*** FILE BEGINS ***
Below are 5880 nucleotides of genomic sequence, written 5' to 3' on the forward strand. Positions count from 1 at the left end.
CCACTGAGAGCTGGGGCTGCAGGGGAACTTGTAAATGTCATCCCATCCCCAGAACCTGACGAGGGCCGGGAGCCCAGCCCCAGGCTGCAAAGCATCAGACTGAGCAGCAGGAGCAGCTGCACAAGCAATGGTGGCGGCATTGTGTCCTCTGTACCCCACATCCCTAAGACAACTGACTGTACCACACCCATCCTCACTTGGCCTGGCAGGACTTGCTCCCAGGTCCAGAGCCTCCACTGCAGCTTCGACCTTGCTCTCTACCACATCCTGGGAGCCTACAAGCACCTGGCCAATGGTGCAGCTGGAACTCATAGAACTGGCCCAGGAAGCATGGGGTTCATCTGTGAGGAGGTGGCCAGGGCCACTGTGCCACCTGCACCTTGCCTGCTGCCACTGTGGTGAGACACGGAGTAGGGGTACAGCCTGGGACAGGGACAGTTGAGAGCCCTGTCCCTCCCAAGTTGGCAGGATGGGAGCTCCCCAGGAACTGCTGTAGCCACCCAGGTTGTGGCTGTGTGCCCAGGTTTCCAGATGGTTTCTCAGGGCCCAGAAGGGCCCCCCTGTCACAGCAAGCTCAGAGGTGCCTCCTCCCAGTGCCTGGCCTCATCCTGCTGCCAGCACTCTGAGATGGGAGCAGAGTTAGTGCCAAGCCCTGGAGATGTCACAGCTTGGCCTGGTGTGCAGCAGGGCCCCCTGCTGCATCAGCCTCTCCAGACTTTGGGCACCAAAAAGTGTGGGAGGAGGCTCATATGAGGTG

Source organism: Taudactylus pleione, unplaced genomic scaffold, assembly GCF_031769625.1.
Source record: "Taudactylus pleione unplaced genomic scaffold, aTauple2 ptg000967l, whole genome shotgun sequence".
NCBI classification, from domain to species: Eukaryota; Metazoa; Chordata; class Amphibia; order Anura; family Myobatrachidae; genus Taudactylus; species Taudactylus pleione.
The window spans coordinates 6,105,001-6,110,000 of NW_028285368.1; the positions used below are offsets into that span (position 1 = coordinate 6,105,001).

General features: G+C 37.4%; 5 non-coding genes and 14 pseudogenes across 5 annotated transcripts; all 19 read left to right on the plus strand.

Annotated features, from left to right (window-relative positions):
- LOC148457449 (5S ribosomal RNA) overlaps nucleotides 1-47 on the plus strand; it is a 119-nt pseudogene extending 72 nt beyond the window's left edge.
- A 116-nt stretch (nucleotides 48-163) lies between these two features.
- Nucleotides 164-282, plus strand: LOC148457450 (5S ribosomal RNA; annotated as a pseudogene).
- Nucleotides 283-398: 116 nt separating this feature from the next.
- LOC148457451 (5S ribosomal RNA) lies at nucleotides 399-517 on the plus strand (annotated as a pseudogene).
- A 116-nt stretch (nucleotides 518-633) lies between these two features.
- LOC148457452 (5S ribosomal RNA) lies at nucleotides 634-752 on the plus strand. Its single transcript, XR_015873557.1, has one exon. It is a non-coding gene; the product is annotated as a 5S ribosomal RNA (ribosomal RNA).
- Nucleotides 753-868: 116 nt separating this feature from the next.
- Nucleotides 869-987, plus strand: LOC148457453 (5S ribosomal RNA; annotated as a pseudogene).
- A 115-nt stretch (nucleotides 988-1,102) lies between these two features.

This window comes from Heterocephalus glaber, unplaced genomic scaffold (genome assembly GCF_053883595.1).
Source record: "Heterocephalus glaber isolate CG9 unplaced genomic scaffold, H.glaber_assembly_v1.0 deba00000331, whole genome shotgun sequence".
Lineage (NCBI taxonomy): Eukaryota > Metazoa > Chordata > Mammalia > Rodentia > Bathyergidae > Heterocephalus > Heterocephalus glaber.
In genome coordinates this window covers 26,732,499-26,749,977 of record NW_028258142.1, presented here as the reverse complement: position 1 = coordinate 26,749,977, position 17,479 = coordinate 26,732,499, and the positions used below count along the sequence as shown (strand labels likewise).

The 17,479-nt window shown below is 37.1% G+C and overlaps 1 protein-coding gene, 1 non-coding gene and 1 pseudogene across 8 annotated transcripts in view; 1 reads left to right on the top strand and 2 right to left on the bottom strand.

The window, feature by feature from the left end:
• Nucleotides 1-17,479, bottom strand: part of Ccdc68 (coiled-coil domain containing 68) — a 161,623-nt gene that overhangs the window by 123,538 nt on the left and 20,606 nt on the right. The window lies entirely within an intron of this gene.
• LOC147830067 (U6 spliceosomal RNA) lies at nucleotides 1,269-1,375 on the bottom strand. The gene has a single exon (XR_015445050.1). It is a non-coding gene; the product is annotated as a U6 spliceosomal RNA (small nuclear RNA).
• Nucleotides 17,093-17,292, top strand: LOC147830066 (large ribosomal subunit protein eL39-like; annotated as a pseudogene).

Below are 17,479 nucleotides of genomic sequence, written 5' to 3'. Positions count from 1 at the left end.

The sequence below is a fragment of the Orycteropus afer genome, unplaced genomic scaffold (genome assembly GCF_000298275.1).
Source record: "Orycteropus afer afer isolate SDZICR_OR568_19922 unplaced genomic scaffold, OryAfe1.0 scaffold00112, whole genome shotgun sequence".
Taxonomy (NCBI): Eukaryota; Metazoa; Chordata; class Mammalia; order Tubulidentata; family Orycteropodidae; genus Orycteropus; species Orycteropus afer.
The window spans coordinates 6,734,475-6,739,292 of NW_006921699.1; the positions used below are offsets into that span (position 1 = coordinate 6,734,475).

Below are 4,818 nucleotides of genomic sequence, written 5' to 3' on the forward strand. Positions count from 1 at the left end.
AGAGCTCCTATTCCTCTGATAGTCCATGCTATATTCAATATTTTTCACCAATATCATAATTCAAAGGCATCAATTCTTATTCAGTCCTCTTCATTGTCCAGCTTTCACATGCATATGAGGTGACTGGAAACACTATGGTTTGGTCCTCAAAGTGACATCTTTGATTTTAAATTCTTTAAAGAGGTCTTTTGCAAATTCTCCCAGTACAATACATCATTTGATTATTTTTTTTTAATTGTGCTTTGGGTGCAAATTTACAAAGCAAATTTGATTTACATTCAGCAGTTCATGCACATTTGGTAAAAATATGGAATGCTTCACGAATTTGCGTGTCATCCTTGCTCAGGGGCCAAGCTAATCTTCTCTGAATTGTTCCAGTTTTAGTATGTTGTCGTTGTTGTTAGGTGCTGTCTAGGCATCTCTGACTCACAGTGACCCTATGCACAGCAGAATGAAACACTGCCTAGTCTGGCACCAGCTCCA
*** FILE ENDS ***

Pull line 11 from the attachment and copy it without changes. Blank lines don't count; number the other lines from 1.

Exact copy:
- Nucleotides 164-282, plus strand: LOC148457450 (5S ribosomal RNA; annotated as a pseudogene).